Improper Integral Question/Check

In summary, the person is discussing their homework in improper integrals for their real analysis class. They have solved two problems, one involving log(x) and the other involving log(x)/x, but are unsure if they have made a mistake as their calculator gives a different answer. They are also discussing the differences between log_e and log_10 in mathematics and science.
  • #1
moo5003
207
0
Hello, I just finished up two problems for my homework and I have a sneaking notion that I have made a mistake somewhere because when I checked the answer numerically by calculator and I get a differing number.

I'm doing improper integrals for my real analysis class and the problem is stated as:

Calculate a) Integral from 0 to 1 of log(x)

Work: Derivative of (xlog(x)-x) = log(x) thus: let 0<d<1

Lim d-> 0 (from the right) Integral from d to 1 of log(x) = Lim d -> 0 xlog(x)-x evaluated from d to 1 = lim d -> 0 of d-1-dlog(d) = 0 - 1 - 0*-Infinity = -1

Integral from 0 to 1 of Log(x) = -1

Though, when i do this on my calculator i get something around -.43.

Similarly I get:

Integral from 2 to Infinity of Log(x)/x = -log^2(2)/2
Integral from 0 to Infinity of 1/(x^2+1) = Undefined (since Lim x->Infinity of Tan^-1(x) does not exist).

For part b/c. Thanks for anyhelp you can provide in finding my mistake at least for part a so I can recheck part b/c.:smile:
 
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  • #2
a) This looks right. You should get the same number as when you look at

[tex]-\int_{-\infty}^0 e^x dx[/tex]

Do you see why?

b)What steps did you go through here?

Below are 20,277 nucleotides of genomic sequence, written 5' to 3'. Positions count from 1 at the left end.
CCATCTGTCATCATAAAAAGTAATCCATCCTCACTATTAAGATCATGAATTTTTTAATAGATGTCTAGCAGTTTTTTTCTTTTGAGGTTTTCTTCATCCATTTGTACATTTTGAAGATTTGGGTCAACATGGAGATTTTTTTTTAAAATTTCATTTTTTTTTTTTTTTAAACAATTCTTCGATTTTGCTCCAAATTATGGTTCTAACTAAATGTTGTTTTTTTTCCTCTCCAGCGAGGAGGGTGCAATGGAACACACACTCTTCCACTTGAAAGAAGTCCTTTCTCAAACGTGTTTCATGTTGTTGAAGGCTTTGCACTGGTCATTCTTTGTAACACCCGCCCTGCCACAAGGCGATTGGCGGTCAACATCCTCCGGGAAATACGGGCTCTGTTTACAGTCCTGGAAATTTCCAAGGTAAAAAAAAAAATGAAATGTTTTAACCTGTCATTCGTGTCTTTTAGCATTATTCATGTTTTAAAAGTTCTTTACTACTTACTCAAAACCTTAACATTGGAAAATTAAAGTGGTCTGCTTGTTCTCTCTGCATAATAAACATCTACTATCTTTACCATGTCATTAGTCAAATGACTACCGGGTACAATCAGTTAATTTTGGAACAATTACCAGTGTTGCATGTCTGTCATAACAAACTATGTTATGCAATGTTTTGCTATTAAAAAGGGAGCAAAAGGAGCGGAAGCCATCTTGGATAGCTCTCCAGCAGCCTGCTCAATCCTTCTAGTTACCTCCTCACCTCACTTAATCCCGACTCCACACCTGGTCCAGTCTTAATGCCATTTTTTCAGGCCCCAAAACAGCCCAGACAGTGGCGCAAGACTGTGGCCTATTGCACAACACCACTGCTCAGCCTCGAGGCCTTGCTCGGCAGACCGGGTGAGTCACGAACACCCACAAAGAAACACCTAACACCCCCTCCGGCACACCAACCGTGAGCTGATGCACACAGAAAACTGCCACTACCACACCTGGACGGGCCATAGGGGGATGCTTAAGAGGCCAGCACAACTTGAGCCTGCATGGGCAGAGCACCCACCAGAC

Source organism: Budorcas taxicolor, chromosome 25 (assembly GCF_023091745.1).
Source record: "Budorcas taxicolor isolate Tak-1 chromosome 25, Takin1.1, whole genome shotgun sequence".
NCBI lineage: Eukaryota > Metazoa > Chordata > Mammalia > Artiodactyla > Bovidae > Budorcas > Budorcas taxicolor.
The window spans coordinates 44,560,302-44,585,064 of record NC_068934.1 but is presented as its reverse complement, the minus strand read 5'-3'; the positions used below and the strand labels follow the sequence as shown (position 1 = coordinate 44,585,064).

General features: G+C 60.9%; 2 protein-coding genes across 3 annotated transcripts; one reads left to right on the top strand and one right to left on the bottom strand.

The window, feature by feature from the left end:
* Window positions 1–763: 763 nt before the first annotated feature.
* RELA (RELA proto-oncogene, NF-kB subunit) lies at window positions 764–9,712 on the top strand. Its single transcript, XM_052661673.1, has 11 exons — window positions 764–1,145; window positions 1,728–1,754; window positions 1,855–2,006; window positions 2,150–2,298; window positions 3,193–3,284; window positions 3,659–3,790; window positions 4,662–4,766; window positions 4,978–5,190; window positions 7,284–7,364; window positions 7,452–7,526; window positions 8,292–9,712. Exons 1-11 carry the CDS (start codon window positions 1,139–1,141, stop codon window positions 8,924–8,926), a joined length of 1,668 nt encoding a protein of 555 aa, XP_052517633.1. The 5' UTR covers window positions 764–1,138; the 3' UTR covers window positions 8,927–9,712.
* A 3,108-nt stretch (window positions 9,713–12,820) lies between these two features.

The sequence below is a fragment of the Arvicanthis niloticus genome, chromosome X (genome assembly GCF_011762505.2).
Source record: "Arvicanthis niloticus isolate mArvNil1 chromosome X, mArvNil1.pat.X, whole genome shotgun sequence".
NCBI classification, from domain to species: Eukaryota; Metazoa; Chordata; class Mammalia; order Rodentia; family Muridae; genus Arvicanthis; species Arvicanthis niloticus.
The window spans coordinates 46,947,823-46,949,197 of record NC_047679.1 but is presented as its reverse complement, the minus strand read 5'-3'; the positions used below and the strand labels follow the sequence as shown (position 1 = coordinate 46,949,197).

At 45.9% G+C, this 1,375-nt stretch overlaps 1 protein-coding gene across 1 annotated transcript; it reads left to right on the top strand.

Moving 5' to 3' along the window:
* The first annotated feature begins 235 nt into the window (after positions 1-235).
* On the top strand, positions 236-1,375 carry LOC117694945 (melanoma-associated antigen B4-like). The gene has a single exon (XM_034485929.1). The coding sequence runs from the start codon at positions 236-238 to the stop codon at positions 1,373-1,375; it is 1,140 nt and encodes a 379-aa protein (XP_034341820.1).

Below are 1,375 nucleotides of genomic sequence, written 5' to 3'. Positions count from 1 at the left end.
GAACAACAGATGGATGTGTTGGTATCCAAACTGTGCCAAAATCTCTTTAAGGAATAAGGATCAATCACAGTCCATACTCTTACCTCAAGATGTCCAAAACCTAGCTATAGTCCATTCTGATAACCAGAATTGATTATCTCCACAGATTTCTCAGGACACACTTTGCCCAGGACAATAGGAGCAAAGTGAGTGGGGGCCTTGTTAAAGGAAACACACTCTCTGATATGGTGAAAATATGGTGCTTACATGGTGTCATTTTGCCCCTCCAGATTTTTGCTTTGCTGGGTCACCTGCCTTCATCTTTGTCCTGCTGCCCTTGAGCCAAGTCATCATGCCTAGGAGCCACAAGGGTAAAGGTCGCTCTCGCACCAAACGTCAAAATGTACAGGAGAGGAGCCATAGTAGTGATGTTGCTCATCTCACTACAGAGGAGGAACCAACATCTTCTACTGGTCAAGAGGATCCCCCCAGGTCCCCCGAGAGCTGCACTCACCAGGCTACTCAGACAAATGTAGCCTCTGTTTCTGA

c) I don't know whether this is undefined, but I do know that

[tex] \lim_{x\rightarrow\infty}\arctan (x) = \frac{\pi}{2} [/tex]
 
  • #3
moo5003 said:
Though, when i do this on my calculator i get something around -.43.

Log on your calculator is log_10, not log_e, and

[tex] \int_0^1 log_{10} x dx = -0.43.[/itex]

In math, the default interpretation of log is log_e; in science, log often means log_10.
 

1. What is an improper integral?

An improper integral is an integral where one or both of the limits of integration are infinite, or the integrand is unbounded. It essentially represents the area under a curve that extends to infinity.

2. How do you determine if an improper integral converges or diverges?

If the limit of the integral exists, then the improper integral converges. If the limit does not exist, then the improper integral diverges. This can be determined by evaluating the integral as the upper limit approaches infinity or the lower limit approaches negative infinity.

3. What are some common techniques for evaluating improper integrals?

Some common techniques include using integration by parts, using trigonometric substitutions, and breaking the integral into smaller pieces that can be evaluated separately. In some cases, it is also helpful to rewrite the integrand in terms of partial fractions.

4. Can an improper integral have a finite limit but still be divergent?

Yes, it is possible for an improper integral to have a finite limit but still be divergent. This occurs when the integral has an infinite oscillation or a discontinuity at one or both of the limits of integration.

5. How can improper integrals be applied in real-life situations?

Improper integrals have various applications in physics, engineering, and economics. For example, they can be used to calculate the total distance traveled by an object with changing velocity, the total amount of fluid flowing through a pipe with varying flow rate, or the total profit earned by a company with fluctuating revenue.

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